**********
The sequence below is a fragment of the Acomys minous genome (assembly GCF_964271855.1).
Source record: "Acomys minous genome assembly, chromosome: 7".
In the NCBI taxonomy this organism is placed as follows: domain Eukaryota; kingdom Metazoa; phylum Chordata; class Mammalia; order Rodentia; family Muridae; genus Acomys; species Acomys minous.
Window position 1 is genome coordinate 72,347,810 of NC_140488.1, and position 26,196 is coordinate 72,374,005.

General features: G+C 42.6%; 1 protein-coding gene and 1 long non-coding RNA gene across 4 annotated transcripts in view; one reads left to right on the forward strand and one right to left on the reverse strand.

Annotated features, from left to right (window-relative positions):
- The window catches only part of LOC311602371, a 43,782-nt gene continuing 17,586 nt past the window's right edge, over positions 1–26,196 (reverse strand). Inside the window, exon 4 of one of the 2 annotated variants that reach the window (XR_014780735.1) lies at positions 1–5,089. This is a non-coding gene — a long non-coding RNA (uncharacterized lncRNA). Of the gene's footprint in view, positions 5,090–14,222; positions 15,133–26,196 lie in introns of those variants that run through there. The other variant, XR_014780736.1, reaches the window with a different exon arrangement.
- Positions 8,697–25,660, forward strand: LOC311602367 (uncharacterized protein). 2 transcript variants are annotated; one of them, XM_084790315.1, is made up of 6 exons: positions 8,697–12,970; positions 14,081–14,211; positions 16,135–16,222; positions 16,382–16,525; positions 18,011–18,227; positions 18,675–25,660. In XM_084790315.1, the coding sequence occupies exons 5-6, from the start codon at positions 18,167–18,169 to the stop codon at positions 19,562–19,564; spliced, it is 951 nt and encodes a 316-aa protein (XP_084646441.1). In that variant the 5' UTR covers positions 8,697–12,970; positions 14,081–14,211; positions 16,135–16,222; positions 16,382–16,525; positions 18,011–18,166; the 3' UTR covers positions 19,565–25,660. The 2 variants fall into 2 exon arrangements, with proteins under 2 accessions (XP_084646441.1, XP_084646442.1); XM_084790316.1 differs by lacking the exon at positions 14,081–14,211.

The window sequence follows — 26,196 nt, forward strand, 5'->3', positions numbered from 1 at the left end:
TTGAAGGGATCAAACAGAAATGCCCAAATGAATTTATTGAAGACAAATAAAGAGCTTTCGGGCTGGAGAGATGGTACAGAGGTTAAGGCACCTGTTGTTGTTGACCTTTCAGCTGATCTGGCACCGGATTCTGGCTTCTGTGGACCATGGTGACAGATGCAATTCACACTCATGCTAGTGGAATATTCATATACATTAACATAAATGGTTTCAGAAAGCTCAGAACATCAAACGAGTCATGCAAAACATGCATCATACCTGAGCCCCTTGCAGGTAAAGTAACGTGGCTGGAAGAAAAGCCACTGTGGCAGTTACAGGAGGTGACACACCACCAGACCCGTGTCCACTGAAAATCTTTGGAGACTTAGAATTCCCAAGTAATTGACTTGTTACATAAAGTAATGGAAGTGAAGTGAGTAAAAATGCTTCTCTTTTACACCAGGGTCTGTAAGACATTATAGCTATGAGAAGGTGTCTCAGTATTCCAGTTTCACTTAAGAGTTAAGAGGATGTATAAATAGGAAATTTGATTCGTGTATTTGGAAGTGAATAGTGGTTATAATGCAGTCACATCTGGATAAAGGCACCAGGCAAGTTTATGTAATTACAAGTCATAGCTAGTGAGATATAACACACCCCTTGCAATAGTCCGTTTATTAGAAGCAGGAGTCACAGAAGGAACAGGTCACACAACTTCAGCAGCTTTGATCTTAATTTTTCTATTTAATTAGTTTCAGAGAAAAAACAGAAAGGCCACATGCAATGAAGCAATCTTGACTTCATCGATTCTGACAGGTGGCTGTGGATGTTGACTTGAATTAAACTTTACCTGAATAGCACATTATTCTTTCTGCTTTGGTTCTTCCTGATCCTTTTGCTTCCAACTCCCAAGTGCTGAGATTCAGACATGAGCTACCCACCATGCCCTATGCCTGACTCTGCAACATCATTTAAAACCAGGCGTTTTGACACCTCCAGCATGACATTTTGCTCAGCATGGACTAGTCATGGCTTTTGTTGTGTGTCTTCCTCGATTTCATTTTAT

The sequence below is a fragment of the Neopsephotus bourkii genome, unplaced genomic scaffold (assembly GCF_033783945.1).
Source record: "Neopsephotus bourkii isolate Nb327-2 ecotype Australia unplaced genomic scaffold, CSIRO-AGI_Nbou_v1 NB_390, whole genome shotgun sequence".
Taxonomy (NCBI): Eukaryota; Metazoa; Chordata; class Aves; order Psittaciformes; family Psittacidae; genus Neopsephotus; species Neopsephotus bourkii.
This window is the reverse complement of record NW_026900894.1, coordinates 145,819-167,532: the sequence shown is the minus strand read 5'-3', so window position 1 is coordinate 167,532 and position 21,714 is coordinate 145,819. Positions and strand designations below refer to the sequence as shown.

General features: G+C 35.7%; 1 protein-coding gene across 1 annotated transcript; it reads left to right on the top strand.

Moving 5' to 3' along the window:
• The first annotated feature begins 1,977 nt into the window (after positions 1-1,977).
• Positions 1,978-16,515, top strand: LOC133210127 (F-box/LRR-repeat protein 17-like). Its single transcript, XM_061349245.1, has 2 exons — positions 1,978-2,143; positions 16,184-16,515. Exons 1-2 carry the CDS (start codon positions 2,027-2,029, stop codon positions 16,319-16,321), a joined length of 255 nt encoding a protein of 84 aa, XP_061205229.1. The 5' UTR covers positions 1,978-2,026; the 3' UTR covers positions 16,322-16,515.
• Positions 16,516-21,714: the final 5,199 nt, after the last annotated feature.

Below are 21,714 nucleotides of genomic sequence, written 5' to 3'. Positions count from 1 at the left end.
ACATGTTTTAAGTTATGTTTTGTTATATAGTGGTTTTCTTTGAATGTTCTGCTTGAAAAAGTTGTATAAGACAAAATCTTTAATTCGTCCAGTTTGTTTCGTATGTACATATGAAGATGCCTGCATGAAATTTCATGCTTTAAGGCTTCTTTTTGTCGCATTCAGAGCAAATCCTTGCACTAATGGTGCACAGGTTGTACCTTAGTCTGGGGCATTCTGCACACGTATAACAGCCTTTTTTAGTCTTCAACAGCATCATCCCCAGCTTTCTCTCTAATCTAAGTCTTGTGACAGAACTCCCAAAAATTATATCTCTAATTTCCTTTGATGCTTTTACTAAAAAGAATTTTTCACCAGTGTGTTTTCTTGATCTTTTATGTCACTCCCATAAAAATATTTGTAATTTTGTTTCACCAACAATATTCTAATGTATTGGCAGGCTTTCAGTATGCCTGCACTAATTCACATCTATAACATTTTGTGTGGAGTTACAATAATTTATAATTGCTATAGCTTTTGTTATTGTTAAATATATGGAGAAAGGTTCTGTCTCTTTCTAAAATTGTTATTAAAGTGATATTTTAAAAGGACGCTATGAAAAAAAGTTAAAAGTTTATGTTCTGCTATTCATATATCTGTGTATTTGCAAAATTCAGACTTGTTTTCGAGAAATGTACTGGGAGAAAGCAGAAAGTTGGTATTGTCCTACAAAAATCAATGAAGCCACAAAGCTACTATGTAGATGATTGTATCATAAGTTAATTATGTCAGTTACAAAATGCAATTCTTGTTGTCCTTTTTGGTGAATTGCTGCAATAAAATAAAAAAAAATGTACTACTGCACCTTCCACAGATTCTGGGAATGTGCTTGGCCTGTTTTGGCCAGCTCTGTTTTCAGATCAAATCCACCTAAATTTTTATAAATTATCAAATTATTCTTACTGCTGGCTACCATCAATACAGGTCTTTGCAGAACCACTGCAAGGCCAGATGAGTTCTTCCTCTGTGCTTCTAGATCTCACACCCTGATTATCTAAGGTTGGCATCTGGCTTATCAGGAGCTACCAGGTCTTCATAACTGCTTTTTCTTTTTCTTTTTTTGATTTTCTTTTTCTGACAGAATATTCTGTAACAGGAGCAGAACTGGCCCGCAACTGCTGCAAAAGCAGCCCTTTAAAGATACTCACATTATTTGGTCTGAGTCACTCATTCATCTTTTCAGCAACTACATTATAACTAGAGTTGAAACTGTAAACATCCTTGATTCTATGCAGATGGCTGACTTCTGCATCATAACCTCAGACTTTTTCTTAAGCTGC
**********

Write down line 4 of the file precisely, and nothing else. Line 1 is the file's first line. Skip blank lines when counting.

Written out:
Window position 1 is genome coordinate 72,347,810 of NC_140488.1, and position 26,196 is coordinate 72,374,005.